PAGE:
Additionally, more employees today (especially younger generations in the workforce) are placing a greater value on wellness more than prior generations. This means that they are expecting their employers to help them reach their wellness goals through benefits and resources.

Employers who fail to offer wellness benefits could end up missing out on top talent, while also running the risk of having current employees voluntarily leave for opportunities with better benefit options.


A study conducted in 2018 showed that voluntary benefits are growing in importance for brokers, employers, and employees. This has caused many industry experts to say that voluntary benefits can no longer be viewed as “nice-to-haves.”

Instead, employers need to view voluntary benefits as an essential part of a competitive, modern benefits package. Voluntary perks provide employees with the customizable options that are in demand, and allow workers to choose additional benefits that fit his or her needs, as well those of their families.

Small employers in particular need to explore ways to add a wide-range of voluntary benefits to their plans in order to remain competitive in today’s market.


A concern that both employers and employees share is the rising cost of healthcare in the United States.

Small businesses in particular have seen significant premium increases in recent years. And with some insurers reducing the number of small group plans offered, or leaving the market all-together, this trend is likely to continue.

To help combat the rising costs, employers and employees have increasingly turned to Health Savings Accounts (HSAs). One of the main advantages to HSAs is that they have a triple tax benefit: contributions can be either pretax or tax-deductible, often grow tax-free, and can be withdrawn without taxes as long as they are used to pay for qualified medical benefits.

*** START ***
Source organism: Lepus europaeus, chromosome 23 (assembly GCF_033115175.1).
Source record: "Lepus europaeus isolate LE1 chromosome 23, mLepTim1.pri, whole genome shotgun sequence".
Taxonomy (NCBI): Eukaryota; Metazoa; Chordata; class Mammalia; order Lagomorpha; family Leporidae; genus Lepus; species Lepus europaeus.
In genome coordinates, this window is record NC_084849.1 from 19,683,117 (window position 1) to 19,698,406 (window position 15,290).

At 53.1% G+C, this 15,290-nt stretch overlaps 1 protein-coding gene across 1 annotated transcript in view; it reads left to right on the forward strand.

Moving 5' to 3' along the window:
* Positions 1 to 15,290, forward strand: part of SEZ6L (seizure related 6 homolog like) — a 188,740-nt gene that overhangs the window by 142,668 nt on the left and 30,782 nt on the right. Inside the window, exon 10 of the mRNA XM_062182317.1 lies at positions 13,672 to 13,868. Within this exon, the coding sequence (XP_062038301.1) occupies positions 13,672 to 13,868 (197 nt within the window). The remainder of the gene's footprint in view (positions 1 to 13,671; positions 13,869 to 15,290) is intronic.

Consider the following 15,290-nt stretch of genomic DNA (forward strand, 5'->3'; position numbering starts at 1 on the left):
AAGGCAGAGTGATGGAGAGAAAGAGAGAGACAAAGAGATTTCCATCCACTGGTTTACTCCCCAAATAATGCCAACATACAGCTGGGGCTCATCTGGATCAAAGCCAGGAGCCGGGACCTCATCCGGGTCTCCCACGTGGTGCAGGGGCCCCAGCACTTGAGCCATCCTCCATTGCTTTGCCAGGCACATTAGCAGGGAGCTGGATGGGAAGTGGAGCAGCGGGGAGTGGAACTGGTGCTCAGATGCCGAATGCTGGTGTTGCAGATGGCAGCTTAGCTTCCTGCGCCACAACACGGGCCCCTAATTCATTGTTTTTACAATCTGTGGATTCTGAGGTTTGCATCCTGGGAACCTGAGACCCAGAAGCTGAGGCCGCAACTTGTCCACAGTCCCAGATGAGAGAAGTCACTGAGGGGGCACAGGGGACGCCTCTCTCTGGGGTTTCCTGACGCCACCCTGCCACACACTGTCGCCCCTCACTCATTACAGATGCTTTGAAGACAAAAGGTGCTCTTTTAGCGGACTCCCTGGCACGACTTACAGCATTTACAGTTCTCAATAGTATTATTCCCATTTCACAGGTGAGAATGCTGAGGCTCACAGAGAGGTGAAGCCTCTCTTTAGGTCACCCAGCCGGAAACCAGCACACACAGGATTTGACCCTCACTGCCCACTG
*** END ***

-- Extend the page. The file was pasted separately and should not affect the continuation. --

HSAs are paired with high-deductible health insurance plans that have lower premiums than other insurance options, which is the main reason why they have grown in demand over the last few years.

Employers can help their employees manage healthcare costs by offering some type of high-deductible plan that is paired with an HSA.


While not a traditional benefit, learning and development (L&D) programs are more sought after today by employees than ever before.

Workers understand the importance of training in advancing their careers and believe their employer should help in this area. For employers, having L&D programs can help promote employees from within and overcome some of the challenges associated with recruiting.

Additionally, offering a formal learning and development program can be a powerful tool in the recruiting process. And by helping current employees develop their skills and advance their careers, you decrease the likelihood of them feeling that the only way to move up in their professional life is to look for a new role.

Small employers shouldn’t overlook the value of L&D programs, especially since they are expected to become more popular and encompassing in the future.


Improving employee benefit plans requires employers to continuously examine their offerings and seek ways to enhance it in the future. Even small employers (through strategic partnerships like a PEO) can improve their benefits in a way that can drastically improve recruiting and retention efforts in both the short and long term.

Want to learn more about PEOs? Check out our eBook, How Well Do You Know PEO? This eBook provides an overview of the PEO industry as well as helpful information for brokers and employers!